Saul was in mount Gilboa. This individual happened “by chance” to come upon him there. He stated that Saul leaned upon his spear. Then the individual stated that “the chariots and horsemen followed hard after him”. He was aware that the chariots and horsemen were following hard after him. How would he know this if he came upon Saul by chance. He stated that Saul “looked behind him”, the exact place where the horsemen and chariots were placed by the individual. He called unto him and when Saul asked him who he was, he said he was an Amalekite.
Then he stated that Saul “said” unto him again. (This is softer than “told”) except he indicated that Saul had “said” this “again”. This means there was a conversation between the two that he did not share with David. This person indicated that he came out of Israel and escaped and knew there were many dead and many that had left.
The individual found it important to let David know that he had come upon Saul by chance. If he was escaping too and came upon Saul by chance, it may not have entered his language immediately, he would have eventually been asked by David where he was from, and at that point he would have explained that he was an Amalekite. Except he knew he would be asked and it was important to him to explain that he came upon Saul “by chance”. I don’t believe this was a chance encounter though.
Saul called out to him by looking back, the same location where the chariots and horsemen were following after him. At this point there is a lot of sensitivity as he started explaining why he slew him.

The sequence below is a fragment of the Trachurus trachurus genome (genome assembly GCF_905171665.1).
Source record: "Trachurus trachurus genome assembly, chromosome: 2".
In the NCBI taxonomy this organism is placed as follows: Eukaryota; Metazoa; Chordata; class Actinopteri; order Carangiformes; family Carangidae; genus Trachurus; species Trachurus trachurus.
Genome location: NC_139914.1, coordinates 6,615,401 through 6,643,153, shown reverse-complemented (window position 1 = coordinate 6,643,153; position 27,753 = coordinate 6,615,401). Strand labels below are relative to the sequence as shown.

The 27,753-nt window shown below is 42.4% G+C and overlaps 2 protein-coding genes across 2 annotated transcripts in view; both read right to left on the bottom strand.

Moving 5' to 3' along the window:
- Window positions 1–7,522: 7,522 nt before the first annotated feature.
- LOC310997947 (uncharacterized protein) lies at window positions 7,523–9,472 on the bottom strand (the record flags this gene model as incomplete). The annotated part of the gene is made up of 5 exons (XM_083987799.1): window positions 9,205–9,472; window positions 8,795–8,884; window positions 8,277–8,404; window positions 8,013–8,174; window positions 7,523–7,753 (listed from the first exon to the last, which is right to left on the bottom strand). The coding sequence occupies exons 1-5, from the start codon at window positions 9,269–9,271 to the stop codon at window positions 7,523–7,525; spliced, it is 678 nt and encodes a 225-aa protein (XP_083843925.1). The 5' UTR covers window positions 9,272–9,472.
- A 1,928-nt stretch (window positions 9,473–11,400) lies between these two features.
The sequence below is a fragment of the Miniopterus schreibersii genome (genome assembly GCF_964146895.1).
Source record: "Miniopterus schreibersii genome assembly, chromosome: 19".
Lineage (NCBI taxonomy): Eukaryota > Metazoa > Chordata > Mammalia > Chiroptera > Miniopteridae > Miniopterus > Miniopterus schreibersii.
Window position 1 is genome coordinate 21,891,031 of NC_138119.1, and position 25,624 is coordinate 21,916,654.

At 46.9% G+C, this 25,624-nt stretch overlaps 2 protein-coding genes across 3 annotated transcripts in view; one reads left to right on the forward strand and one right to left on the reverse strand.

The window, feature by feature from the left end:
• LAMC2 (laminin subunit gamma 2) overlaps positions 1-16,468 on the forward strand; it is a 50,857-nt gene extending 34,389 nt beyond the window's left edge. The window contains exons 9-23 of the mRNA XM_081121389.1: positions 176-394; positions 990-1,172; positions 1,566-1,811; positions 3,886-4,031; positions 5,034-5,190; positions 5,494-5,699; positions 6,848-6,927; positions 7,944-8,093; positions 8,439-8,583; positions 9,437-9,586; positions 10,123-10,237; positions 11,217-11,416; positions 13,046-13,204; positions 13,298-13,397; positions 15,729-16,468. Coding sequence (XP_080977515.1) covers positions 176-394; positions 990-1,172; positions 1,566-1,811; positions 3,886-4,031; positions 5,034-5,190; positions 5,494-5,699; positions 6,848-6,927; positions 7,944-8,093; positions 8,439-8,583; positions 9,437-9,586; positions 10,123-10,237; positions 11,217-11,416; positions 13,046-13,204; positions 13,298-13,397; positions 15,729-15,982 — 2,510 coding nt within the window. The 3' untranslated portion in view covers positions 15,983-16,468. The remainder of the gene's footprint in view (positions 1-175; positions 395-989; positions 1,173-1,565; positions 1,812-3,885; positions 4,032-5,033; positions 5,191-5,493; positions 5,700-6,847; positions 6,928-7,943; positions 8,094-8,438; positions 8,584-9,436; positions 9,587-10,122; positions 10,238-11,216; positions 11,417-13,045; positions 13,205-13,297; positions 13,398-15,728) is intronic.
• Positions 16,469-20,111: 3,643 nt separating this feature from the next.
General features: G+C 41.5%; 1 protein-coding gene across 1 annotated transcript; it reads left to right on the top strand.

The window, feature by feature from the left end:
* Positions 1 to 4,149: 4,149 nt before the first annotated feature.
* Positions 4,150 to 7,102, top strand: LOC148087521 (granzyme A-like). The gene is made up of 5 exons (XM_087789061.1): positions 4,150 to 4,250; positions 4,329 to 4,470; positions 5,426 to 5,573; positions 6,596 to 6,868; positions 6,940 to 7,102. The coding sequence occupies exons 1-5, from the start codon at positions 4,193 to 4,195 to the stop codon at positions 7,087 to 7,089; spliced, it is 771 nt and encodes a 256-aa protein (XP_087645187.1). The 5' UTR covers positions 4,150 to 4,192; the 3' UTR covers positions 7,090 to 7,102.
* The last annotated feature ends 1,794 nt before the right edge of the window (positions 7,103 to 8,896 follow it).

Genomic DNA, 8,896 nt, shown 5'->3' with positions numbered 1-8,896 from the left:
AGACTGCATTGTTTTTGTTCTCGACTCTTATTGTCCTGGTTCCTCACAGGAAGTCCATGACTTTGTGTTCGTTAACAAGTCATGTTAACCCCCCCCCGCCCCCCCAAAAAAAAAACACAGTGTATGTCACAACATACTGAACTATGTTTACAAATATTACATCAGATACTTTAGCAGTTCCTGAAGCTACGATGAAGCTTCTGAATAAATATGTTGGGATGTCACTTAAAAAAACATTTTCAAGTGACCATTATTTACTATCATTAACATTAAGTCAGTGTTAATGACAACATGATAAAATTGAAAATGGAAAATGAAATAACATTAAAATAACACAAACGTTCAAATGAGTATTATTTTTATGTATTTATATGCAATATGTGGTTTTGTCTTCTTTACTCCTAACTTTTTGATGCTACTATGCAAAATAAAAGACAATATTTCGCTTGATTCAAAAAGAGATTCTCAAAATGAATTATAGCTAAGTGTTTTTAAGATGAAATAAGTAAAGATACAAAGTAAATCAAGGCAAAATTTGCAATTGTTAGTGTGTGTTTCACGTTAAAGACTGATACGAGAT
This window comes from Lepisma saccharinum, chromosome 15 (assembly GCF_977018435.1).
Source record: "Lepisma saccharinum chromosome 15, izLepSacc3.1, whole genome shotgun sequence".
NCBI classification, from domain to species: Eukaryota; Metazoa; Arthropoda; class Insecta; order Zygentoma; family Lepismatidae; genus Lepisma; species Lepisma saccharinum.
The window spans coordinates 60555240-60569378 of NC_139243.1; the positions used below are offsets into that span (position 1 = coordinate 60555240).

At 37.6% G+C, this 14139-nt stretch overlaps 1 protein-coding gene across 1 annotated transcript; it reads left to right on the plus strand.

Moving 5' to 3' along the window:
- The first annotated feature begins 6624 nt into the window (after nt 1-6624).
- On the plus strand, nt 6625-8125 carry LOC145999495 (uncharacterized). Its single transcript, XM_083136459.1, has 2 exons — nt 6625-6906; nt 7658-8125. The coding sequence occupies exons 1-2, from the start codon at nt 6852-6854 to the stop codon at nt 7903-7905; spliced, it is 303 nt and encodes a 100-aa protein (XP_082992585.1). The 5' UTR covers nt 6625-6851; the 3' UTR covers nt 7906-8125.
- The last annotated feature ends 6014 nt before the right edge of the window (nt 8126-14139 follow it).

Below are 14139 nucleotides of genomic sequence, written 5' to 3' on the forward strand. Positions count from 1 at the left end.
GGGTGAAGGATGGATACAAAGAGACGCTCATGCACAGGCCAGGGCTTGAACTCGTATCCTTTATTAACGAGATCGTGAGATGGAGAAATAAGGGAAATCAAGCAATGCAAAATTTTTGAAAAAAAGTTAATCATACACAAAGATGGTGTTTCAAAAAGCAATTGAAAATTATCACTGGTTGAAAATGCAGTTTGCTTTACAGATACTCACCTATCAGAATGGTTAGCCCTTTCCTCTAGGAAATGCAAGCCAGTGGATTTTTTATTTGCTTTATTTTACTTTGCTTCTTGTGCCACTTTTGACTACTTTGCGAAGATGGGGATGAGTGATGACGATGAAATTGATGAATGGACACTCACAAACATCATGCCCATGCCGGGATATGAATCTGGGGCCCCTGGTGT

“So” I “stood” upon him and slew him, “because” I was sure that he could not live after that he was fallen.
This person knew that Saul was already wounded by an archer. Not only that, but he never explained how he knew that Saul’s son was dead too. Because David asked a compound question, the individual only responded how he came to know that Saul was dead.
When David asked him again “where” he was from, he responded that he was the son of a stranger, an Amalekite. He did not answer the question.
Is there a possibility that Saul was killed at his request, but not by a reluctant Amalekite?

Miranda said...

SCAN would highlights tons if stuff in this section regarding the need to explain WHY something happened.
"He said unto me again, Stand, I pray thee, upon me, and slay me: for anguish is come upon me, because my life is yet whole in me.
So I stood upon him, and slew him, because I was sure that he could not live after that he was fallen: and I took the crown that was upon his head, and the bracelet that was on his arm, and have brought them hither unto my lord."

My conclusion: He was outright murdered.

"Because my life is still whole in me"...something's not right with this line, why would a "still-alive" person feel the need to explain that they are still alive after already in conversation with the person?
I think the 2nd guy killed Saul & robbed him of his jewels.

Anonymous said...

To clarify, I think the 2nd guy shows a need to convince that he only "assisted" an already dying Saul to commit suicide. Methinks the 2nd guy outright murdered him and seemed to have actually sought Saul out since he says he happened upon Saul "by chance".

Anonymous said...

Perhaps the second guy witnessed Saul and his armor bearer kill themselves, then went and stood over Saul and took the jewels. He never mentions the armor bearer in his account to David.